Area teen rallied in Charlottesville, got death threats, now planning move to 'solidly red' Alabama

A former Student Council president at Lyons Township High School who attended the Unite the Right rally in Charlottesville, Virginia, was back in La Grange Park this week, discussing his political views, his experience at the event and his departure from school.

Nicholas J. Fuentes, 18, of La Grange Park, said he attended the rally, which was organized by various groups tied to white nationalism, to protest. The rally was shut down after clashes between white nationalists, Nazis and counter-protesters turned violent. One woman was killed and 19 injured when a driver whom police say had ties to white supremacists barreled into counter-protesters.

Fuentes said Thursday he is not a racist and does not support violence.

Fuentes garnered media attention in the past year for his support of Donald Trump and his YouTube videos, "America First with Nick Fuentes," in which he espoused his views about the failure of multiculturalism, immigration and his anger about what he said has been the marginalization of white people.

In an April 19 show, he argued the First Amendment was not written for Muslims or immigrants. He also suggested that some members of the media should be expelled from the country or hanged for what he deemed was intentional false reporting.

On the day of the rally, Fuentes wrote on Facebook that "a tidal wave of white identity is coming."

Fuentes said his posts on Facebook about his views have brought him several threats via social media and email — even before he attended the rally. More threats followed after the rally, he said.

"It was a lot of hate in general," Fuentes said.

That contributed to his decision to leave Boston University, which he said he'd been considering because he believes it is too liberal a campus.

In another, later Facebook post, he complained that talking about white pride brings criticism and suggestions you're an apologist for Adolf Hitler and the Ku Klux Klan.

"They call me a hater and a bigot," he said of the backlash he's received. "But it's ironic because they are the ones who have a visceral hatred of someone they've never met."

Fuentes' splash onto the national media scene began around the 2016 election, when, wearing a red cap emblazoned with "Make America Great Again," he was highlighted in a video about how Boston University students planned to vote and he proclaimed his support for the election of Donald J. Trump. He was also profiled in March in a Boston Globe article about Trump supporters.

Fuentes said the atmosphere at the Charlottesville rally was chaotic. He said he saw counter-protesters armed with aluminum bats, bottles of feces and urine and cement. Fuentes says he was not armed.

Video of the protests show many Unite the Right marchers were carrying shields, sticks and some brandished rifles. Some carried Nazi and white supremacy propaganda and shouted anti-Semitic taunts. Fuentes said he rejects Nazism and condemns the act of the man who drove into the crowd, but believes the violence from counter-protesters spurred violence in return.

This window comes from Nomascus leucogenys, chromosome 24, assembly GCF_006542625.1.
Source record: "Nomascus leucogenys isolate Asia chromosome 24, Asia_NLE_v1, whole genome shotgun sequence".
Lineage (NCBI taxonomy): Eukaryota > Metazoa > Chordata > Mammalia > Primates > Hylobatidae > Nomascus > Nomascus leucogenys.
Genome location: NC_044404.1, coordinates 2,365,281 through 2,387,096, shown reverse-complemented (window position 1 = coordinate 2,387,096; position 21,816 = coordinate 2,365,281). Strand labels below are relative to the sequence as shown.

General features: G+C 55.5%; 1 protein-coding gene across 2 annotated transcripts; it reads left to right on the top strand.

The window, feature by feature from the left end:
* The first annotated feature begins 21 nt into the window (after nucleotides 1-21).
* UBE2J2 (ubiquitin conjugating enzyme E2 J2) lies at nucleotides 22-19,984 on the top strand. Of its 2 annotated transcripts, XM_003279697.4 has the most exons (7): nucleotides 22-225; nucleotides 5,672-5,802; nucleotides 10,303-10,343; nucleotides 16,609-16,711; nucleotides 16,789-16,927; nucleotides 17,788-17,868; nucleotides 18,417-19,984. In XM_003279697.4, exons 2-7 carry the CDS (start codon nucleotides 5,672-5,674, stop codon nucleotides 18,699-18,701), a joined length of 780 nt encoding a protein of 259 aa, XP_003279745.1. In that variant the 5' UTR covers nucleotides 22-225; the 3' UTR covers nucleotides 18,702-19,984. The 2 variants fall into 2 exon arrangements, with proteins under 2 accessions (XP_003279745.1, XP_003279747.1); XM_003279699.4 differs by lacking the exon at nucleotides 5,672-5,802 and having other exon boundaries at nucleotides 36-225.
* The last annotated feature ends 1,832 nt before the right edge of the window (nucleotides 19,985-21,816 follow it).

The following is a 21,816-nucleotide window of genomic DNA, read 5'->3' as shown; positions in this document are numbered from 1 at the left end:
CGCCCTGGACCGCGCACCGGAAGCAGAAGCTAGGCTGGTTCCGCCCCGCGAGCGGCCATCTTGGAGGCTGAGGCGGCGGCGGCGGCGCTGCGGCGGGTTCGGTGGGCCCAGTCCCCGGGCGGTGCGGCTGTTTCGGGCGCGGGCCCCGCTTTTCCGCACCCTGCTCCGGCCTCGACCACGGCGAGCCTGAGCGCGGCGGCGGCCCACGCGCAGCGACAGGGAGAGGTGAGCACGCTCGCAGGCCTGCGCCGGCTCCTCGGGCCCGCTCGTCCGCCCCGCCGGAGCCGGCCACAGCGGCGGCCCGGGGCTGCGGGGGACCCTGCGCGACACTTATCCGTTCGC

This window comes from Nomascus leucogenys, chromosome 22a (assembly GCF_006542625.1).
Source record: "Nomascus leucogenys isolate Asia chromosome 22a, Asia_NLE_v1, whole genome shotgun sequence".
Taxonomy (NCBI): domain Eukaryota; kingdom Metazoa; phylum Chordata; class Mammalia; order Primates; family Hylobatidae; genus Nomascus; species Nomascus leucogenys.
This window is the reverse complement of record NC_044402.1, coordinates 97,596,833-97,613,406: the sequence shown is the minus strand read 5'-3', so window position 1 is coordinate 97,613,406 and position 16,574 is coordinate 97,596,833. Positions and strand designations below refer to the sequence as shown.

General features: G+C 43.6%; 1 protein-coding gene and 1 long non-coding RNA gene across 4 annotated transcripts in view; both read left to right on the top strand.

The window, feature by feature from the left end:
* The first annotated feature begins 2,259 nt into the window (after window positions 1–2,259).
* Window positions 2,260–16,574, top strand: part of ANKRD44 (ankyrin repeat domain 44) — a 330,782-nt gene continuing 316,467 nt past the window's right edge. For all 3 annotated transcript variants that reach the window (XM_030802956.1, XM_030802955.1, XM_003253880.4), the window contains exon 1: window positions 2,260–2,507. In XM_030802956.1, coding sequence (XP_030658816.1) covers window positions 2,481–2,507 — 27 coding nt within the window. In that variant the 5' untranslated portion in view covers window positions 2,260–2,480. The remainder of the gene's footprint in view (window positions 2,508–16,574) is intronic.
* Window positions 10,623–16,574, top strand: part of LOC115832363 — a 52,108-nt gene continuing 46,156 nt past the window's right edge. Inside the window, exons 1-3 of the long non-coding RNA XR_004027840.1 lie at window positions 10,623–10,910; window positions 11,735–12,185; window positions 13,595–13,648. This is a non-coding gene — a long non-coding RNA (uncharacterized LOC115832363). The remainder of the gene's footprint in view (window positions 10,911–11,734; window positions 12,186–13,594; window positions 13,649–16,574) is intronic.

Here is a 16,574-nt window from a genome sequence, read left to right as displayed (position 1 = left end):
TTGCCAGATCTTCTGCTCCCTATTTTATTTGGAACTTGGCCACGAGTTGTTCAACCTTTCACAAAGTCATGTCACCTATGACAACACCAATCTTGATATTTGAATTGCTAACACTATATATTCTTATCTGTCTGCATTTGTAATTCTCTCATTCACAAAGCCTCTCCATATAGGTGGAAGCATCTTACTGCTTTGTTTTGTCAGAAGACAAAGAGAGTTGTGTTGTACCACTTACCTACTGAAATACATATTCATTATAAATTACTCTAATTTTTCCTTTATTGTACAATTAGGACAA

"I don't think it's a surprise that you're going to get a lunatic doing something like that," he said.

He said he decided not to return to Boston University because of the threats he has received and because he wasn't happy with other aspects of the school such as the urban campus and the program of study.

He said he plans to take the fall semester off and then to go to Auburn University in Alabama. Auburn officials refused to comment on or confirm his enrollment, citing student privacy rights.

"I really like the architecture and some of the programs there," Fuentes said. "I think I will happy there and I will be safe. It's solidly red territory."

At Lyons Township High School, Fuentes also was active in the speech team and Model UN. He was one of four LT students invited to greet Gov. Bruce Rauner on a visit to the high school in May 2016, and escort the governor into the building. The governor came as part of a tour of schools to talk about education funding.

Bill Allan, supervisor of television services at Lyons Township High School, said Fuentes had a TV show that aired five or six times at the school.

He said Fuentes "was a lot more charismatic and articulate than most high school students."

Fuentes visited the school last year and appeared as a guest on another student's show, and Allen noticed an apparent change in Fuentes' views.

"I think the biggest change was he went from conservative values to very deep to the right," he said. "None of the stuff he produced (at LT) was even close to the level he's at now."

Allan said he doesn't agree with Fuentes' political views or his decision to attend the Charlottesville rally, but he also doesn't think Fuentes should receive threats because of it.

"Just because a guy chooses to attend an unfortunate and pathetic event doesn't mean he should receive death threats," he said.

He said Fuentes should know that some of his remarks could generate a backlash.

"When you pour gas on the fire, you should know you could get burnt," he said.

He speculated that Fuentes may seek to outrage because he is trying to fuel a social media presence.

"It was the backlash at BU that propelled his social media presence," Allan said.

Fuentes said he doesn't regret standing up for his views.

"I think there is value in defending what is true and what happened over the weekend," he said.

amannion@chicagotribune.com

Twitter @triblocalam

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